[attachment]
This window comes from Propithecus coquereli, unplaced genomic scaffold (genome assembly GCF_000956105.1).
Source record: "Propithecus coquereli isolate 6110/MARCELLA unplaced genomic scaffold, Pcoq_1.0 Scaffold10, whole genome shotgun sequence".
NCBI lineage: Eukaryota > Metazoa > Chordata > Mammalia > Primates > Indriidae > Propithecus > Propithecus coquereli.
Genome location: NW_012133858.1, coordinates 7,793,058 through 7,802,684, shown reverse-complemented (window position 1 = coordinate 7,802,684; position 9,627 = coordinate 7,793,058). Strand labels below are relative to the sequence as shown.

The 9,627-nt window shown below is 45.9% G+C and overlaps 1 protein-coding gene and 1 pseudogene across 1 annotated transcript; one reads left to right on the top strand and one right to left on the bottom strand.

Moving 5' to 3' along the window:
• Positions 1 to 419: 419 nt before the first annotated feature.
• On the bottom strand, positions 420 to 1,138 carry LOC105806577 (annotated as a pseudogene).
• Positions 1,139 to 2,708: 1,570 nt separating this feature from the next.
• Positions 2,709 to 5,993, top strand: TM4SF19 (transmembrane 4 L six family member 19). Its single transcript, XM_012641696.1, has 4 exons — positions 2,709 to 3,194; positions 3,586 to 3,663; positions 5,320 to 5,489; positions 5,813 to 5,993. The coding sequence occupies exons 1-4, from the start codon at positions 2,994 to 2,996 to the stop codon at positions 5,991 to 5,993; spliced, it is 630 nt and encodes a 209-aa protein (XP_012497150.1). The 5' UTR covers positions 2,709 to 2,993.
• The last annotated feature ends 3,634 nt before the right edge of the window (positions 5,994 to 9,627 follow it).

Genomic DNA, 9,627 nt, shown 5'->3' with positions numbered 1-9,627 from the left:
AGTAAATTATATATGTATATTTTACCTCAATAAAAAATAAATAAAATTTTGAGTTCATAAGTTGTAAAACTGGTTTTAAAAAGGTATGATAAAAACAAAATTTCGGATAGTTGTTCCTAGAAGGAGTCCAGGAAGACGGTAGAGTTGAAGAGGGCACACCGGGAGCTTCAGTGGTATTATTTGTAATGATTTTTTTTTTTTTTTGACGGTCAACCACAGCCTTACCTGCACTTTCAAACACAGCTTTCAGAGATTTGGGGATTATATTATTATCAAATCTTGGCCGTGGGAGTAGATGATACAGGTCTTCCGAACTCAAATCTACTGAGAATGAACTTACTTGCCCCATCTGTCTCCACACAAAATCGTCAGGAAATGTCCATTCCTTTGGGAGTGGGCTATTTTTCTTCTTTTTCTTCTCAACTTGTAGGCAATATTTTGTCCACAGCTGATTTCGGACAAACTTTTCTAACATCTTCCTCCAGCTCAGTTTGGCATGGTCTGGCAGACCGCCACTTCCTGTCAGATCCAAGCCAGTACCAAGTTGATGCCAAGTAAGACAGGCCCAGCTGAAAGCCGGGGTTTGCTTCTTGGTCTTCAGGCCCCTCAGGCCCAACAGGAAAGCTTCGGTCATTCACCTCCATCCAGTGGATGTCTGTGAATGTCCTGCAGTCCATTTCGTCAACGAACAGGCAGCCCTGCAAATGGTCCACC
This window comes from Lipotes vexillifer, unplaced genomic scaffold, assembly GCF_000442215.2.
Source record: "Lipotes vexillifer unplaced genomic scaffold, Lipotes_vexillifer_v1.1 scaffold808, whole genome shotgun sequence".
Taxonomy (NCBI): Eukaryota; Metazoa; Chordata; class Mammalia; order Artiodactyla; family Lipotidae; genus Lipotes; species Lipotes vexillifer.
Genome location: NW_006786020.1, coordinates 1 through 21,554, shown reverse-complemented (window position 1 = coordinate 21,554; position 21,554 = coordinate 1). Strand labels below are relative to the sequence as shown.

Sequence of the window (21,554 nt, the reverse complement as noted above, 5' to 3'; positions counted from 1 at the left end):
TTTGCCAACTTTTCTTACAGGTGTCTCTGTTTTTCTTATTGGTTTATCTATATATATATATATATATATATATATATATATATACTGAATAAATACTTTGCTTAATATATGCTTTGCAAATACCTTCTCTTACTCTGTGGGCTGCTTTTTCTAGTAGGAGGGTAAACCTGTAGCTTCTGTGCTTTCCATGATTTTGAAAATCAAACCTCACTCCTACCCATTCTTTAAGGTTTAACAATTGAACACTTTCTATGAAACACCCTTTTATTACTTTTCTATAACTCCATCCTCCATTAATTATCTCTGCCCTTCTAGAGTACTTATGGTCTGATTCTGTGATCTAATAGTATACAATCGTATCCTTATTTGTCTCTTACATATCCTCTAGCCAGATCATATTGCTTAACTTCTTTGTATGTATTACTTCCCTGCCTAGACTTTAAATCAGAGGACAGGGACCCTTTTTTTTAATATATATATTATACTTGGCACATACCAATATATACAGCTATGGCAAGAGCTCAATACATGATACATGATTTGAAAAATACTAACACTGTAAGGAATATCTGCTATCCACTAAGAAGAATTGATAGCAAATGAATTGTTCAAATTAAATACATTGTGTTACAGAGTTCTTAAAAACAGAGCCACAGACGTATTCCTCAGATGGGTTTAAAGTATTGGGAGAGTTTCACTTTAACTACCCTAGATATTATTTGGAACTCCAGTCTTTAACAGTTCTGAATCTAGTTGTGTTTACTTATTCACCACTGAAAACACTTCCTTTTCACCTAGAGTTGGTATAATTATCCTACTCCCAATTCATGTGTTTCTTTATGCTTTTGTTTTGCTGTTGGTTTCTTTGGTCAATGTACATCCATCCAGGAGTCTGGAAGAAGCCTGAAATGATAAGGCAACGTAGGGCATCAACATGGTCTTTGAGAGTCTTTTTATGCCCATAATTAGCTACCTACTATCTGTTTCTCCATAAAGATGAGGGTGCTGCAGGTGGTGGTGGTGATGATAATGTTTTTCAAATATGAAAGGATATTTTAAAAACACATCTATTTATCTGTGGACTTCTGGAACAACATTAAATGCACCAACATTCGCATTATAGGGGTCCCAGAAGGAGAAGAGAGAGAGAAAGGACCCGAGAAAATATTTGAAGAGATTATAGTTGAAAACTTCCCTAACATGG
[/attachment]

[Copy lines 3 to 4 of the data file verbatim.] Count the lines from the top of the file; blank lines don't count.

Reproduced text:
NCBI lineage: Eukaryota > Metazoa > Chordata > Mammalia > Primates > Indriidae > Propithecus > Propithecus coquereli.
Genome location: NW_012133858.1, coordinates 7,793,058 through 7,802,684, shown reverse-complemented (window position 1 = coordinate 7,802,684; position 9,627 = coordinate 7,793,058). Strand labels below are relative to the sequence as shown.